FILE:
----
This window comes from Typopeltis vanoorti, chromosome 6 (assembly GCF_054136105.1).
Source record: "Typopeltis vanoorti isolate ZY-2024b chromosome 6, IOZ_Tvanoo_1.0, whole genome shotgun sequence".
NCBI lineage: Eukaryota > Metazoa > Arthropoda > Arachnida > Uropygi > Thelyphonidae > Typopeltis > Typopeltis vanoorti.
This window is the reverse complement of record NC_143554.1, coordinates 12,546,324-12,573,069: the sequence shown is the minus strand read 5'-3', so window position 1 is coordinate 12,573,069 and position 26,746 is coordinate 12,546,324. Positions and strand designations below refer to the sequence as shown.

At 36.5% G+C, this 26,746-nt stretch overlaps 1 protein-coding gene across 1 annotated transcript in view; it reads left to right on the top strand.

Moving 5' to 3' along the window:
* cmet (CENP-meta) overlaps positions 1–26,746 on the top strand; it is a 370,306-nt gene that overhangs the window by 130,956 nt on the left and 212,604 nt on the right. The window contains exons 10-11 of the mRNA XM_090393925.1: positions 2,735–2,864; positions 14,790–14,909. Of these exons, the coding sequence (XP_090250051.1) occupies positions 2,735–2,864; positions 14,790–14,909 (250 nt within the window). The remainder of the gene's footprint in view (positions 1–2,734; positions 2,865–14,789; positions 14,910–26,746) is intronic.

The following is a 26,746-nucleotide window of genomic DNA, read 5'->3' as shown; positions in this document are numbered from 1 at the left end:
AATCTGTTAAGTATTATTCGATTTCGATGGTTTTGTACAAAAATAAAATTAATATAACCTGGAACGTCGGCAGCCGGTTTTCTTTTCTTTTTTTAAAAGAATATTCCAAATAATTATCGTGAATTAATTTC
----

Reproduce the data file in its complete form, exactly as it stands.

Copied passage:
This window comes from Typopeltis vanoorti, chromosome 6 (assembly GCF_054136105.1).
Source record: "Typopeltis vanoorti isolate ZY-2024b chromosome 6, IOZ_Tvanoo_1.0, whole genome shotgun sequence".
NCBI lineage: Eukaryota > Metazoa > Arthropoda > Arachnida > Uropygi > Thelyphonidae > Typopeltis > Typopeltis vanoorti.
This window is the reverse complement of record NC_143554.1, coordinates 12,546,324-12,573,069: the sequence shown is the minus strand read 5'-3', so window position 1 is coordinate 12,573,069 and position 26,746 is coordinate 12,546,324. Positions and strand designations below refer to the sequence as shown.

At 36.5% G+C, this 26,746-nt stretch overlaps 1 protein-coding gene across 1 annotated transcript in view; it reads left to right on the top strand.

Moving 5' to 3' along the window:
* cmet (CENP-meta) overlaps positions 1–26,746 on the top strand; it is a 370,306-nt gene that overhangs the window by 130,956 nt on the left and 212,604 nt on the right. The window contains exons 10-11 of the mRNA XM_090393925.1: positions 2,735–2,864; positions 14,790–14,909. Of these exons, the coding sequence (XP_090250051.1) occupies positions 2,735–2,864; positions 14,790–14,909 (250 nt within the window). The remainder of the gene's footprint in view (positions 1–2,734; positions 2,865–14,789; positions 14,910–26,746) is intronic.

The following is a 26,746-nucleotide window of genomic DNA, read 5'->3' as shown; positions in this document are numbered from 1 at the left end:
AATCTGTTAAGTATTATTCGATTTCGATGGTTTTGTACAAAAATAAAATTAATATAACCTGGAACGTCGGCAGCCGGTTTTCTTTTCTTTTTTTAAAAGAATATTCCAAATAATTATCGTGAATTAATTTC